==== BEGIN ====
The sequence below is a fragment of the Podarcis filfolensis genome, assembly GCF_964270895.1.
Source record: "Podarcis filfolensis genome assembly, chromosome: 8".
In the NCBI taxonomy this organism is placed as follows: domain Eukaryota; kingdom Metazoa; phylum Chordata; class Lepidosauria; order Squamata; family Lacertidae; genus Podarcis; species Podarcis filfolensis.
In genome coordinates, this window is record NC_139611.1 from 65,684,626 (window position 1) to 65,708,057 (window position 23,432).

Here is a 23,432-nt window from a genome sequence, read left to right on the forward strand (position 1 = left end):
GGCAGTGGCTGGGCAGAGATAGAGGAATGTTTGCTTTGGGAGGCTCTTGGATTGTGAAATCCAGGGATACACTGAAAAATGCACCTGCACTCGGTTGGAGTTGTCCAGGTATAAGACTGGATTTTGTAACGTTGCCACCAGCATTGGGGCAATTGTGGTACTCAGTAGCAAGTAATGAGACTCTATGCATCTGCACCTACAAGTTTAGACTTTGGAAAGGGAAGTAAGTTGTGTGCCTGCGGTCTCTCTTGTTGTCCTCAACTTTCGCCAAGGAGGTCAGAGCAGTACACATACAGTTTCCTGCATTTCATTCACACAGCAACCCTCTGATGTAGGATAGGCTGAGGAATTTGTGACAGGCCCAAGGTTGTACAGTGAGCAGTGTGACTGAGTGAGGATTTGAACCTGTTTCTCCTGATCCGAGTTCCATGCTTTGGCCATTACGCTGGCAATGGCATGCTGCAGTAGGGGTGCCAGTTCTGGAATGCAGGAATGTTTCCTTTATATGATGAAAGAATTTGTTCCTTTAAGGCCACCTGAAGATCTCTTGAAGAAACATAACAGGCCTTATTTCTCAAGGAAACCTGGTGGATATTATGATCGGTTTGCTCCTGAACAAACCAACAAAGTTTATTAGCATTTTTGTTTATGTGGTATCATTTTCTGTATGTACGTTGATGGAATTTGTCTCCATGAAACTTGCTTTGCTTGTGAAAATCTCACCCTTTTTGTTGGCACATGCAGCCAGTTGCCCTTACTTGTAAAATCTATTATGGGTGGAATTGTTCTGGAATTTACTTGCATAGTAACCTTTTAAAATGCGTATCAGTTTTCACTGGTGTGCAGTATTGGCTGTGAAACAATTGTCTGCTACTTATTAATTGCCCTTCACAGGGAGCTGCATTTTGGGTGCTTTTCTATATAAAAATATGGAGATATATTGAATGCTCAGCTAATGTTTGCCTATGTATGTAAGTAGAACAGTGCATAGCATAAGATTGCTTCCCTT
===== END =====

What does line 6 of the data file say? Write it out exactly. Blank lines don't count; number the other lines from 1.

GGCAGTGGCTGGGCAGAGATAGAGGAATGTTTGCTTTGGGAGGCTCTTGGATTGTGAAATCCAGGGATACACTGAAAAATGCACCTGCACTCGGTTGGAGTTGTCCAGGTATAAGACTGGATTTTGTAACGTTGCCACCAGCATTGGGGCAATTGTGGTACTCAGTAGCAAGTAATGAGACTCTATGCATCTGCACCTACAAGTTTAGACTTTGGAAAGGGAAGTAAGTTGTGTGCCTGCGGTCTCTCTTGTTGTCCTCAACTTTCGCCAAGGAGGTCAGAGCAGTACACATACAGTTTCCTGCATTTCATTCACACAGCAACCCTCTGATGTAGGATAGGCTGAGGAATTTGTGACAGGCCCAAGGTTGTACAGTGAGCAGTGTGACTGAGTGAGGATTTGAACCTGTTTCTCCTGATCCGAGTTCCATGCTTTGGCCATTACGCTGGCAATGGCATGCTGCAGTAGGGGTGCCAGTTCTGGAATGCAGGAATGTTTCCTTTATATGATGAAAGAATTTGTTCCTTTAAGGCCACCTGAAGATCTCTTGAAGAAACATAACAGGCCTTATTTCTCAAGGAAACCTGGTGGATATTATGATCGGTTTGCTCCTGAACAAACCAACAAAGTTTATTAGCATTTTTGTTTATGTGGTATCATTTTCTGTATGTACGTTGATGGAATTTGTCTCCATGAAACTTGCTTTGCTTGTGAAAATCTCACCCTTTTTGTTGGCACATGCAGCCAGTTGCCCTTACTTGTAAAATCTATTATGGGTGGAATTGTTCTGGAATTTACTTGCATAGTAACCTTTTAAAATGCGTATCAGTTTTCACTGGTGTGCAGTATTGGCTGTGAAACAATTGTCTGCTACTTATTAATTGCCCTTCACAGGGAGCTGCATTTTGGGTGCTTTTCTATATAAAAATATGGAGATATATTGAATGCTCAGCTAATGTTTGCCTATGTATGTAAGTAGAACAGTGCATAGCATAAGATTGCTTCCCTT